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Ig Nobel prize for UC Davis Ophthalmologist

Photo of Dr. Ivan Schwab wearing a woodpecker headdress
Schwab, who delivered his acceptance speech wearing this woodpecker headdress, received the Ig Nobel prize for authoring “Cure for a Headache,” a study published in the British Journal of Ophthalmology. 

When your daily routine involves slamming your head against a tree, you might expect to get an occasional headache. Such could be the fate of woodpeckers as they search for worms, grubs and insects.

However, woodpeckers experience no ill effects from their head-banging ways and, for explaining why, UC Davis ophthalmology professor Ivan Schwab was chosen for the 2006 Ig Nobel Prize in ornithology. He received the award at Harvard University.

A parody of the Nobel Prizes, the Ig Nobel Prizes are awarded annually for 10 achievements that “first make people laugh, and then make them think.” Bestowed by the scientific humor journal Annals of Improbable Research, the awards are intended to “celebrate the unusual, honor the imaginative and spur people's interest in science, medicine and technology.” This is the first year that the journal has awarded a prize in ornithology. In keeping with tradition, six genuine Nobel laureates presented this year's Ig Nobel Prizes.

Schwab, who delivered his acceptance speech while wearing a woodpecker headdress, received the prize for authoring “Cure for a Headache,” a study published in the British Journal of Ophthalmology in 2002. He shared the prize with the late psychiatrist Phillip R.A. May, whose previous research formed the basis for the study written by Schwab.

In addition to accepting his Ig Nobel Prize on Oct. 5, Schwab, along with the other award winners, took part in the Ig Informal Lectures on Saturday, Oct. 7, at the Massachusetts Institute of Technology. At this event, the prizewinners  delivered five-minute lectures in which they “attempted to explain what they did, and why they did it,” followed by questions from the audience.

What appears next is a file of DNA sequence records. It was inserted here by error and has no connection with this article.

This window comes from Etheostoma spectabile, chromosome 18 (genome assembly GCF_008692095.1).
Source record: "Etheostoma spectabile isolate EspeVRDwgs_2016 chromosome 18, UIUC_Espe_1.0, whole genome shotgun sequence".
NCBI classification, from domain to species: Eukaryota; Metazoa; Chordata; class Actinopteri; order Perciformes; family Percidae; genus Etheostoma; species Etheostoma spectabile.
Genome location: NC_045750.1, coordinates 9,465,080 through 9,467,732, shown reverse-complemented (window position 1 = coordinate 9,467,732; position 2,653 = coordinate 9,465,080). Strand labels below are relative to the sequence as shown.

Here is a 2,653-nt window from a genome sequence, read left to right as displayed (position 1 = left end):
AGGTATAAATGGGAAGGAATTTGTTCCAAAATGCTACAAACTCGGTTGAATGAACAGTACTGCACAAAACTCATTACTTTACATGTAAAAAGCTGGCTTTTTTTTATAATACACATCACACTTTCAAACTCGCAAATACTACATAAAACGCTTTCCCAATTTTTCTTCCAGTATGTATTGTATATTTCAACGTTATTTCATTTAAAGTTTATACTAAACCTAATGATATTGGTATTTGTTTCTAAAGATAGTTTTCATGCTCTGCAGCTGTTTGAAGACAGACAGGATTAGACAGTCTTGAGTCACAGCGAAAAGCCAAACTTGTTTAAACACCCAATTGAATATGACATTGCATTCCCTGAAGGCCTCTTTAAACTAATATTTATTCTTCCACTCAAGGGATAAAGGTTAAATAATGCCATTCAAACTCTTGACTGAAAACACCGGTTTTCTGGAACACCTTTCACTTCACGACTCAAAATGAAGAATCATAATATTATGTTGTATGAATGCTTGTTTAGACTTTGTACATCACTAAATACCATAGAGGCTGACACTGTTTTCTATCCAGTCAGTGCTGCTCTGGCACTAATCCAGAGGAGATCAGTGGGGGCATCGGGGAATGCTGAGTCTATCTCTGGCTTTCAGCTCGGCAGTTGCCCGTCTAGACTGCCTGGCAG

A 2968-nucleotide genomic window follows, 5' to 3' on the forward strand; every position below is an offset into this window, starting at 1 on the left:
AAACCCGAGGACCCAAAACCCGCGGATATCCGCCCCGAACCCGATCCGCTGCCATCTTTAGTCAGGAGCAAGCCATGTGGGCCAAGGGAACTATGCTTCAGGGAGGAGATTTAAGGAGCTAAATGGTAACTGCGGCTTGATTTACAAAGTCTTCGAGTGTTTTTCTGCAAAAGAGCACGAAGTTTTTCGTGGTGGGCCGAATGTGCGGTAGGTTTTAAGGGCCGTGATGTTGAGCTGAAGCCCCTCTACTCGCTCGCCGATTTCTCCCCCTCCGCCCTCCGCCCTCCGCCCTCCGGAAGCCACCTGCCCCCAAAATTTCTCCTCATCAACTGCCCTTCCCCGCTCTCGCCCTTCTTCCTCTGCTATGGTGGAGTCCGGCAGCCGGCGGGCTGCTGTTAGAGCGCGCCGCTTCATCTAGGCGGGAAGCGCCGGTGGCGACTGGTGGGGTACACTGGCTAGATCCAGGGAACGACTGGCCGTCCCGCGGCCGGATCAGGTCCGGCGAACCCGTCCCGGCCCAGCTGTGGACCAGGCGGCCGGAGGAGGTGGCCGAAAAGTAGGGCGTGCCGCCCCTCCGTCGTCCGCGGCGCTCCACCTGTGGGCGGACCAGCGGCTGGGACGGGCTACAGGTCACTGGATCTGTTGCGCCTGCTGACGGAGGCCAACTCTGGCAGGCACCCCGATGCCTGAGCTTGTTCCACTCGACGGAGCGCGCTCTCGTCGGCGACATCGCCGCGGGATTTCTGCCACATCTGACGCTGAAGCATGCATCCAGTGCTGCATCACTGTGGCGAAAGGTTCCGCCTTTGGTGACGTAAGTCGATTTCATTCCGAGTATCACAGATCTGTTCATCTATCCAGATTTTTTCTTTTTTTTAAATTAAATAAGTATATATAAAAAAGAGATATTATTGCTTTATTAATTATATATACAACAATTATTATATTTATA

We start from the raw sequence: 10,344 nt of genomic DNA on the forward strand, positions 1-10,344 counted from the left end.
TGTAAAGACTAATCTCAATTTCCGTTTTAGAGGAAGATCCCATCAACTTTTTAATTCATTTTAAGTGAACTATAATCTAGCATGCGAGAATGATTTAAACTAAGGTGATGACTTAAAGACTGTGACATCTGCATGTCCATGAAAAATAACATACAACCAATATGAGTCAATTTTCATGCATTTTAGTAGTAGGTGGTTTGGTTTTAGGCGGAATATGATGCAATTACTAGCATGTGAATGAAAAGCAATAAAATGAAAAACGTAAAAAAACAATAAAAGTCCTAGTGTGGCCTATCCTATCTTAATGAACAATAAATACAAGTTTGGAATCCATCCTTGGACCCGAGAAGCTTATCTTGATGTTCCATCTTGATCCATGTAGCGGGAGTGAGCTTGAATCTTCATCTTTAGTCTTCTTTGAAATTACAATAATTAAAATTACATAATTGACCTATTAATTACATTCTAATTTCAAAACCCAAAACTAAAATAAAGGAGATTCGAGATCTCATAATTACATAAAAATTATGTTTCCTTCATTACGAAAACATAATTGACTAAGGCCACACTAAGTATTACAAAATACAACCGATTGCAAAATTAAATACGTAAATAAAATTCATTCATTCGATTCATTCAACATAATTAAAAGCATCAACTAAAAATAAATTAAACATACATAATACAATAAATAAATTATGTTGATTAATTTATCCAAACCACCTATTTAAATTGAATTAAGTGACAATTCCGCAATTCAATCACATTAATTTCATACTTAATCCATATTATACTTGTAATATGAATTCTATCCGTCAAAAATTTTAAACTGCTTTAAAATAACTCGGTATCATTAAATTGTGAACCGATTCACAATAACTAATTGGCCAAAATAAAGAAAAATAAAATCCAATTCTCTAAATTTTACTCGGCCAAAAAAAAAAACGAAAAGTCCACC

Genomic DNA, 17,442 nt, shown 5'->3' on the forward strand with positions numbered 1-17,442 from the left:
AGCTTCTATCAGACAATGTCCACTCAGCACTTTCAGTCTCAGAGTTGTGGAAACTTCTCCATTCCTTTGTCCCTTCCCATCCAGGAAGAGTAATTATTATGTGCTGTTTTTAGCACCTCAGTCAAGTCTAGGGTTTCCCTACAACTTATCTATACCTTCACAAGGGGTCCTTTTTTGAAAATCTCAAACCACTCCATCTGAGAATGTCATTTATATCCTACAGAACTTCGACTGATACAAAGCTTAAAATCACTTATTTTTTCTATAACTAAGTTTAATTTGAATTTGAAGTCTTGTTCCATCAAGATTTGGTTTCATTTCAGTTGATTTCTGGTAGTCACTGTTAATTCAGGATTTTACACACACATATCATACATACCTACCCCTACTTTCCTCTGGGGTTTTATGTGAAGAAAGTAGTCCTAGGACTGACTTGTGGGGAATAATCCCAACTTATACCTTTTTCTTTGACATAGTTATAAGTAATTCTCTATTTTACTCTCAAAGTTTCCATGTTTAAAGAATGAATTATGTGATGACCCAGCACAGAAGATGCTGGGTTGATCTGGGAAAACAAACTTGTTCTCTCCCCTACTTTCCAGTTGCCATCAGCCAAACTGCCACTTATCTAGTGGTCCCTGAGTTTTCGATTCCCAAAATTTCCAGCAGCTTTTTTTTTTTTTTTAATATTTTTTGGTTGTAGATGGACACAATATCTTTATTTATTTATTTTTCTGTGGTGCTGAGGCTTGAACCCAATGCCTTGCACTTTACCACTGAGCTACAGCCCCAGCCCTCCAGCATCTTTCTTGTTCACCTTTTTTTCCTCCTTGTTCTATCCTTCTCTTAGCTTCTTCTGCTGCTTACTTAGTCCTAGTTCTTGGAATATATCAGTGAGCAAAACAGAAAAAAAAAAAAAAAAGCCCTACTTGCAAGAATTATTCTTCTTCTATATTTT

Woodpeckers interested May and Schwab because the birds do not experience retinal detachments, brain damage and spinal cord injuries, damage that one would expect as a result from the birds' repeated hammering. In his study, Schwab noted that North America's largest woodpecker may strike a tree at the rate of 20 times a second and up to 12,000 times a day, with forces as high as 1,200 g's with each impact.

“That is equivalent to striking a wall at 16 miles an hour — face first — each time,” Schwab wrote.

Photo of Dr. Ivan Schwab wearing woodpecker headdress
Schwab has a special interest in comparative ophthalmology, a field in which he and others examine how insects, birds, reptiles and other nonhuman animals process images.

In his research, May found that woodpeckers have evolved several unique mechanisms that prevent them from inflicting harm upon themselves. Among them are a thick, bony skull with relatively spongy bone, and cartilage at the base of the mandible (lower jaw bone) that partially cushions the incessant blows. The mandibles are attached to the skull by powerful muscles that contract a millisecond before each strike, creating a tight but cushioned structure at the moment of impact and distributing the force of the blow to the base and posterior regions of the skull, thus bypassing the brain.

Schwab has a special interest in comparative ophthalmology, a field in which he and others examine how insects, birds, reptiles and other nonhuman animals process images.

“In fact, many advances in optics and high-tech instrumentation have come from comparative ophthalmology,” Schwab said. For example, he said, studies in the 1970s of the square-shaped facets of the surface of the eyes of lobsters are being used in the development of X-ray optics, including X-ray lithography and X-ray telescopes used in outer space. Also, studies of woodpeckers' thick skulls have provided insight into protecting humans from head injuries.

Schwab, who specializes in disorders of the cornea, helped develop a bioengineered corneal transplant procedure that restored or improved eyesight in patients suffering from severe corneal damage. The technique involves growing replacement cornea tissue in a laboratory dish. Ultimately, the technique may allow tissue engineers to produce readily available, “off-the-shelf” cornea replacements that can be easily transplanted into patients with severe cornea damage.

Among the past Nobel laureates who presented the 2006 Ig Nobel Prizes are Roy Glauber, Physics, 2005; Dudley Herschbach, Chemistry, 1986; International Atomic Energy Agency spokesperson Melissa Fleming, Peace, 2005; William Lipscomb, Chemistry, 1976; Rich Roberts, Physiology or Medicine, 1993; and Frank Wilczek, Physics, 2004.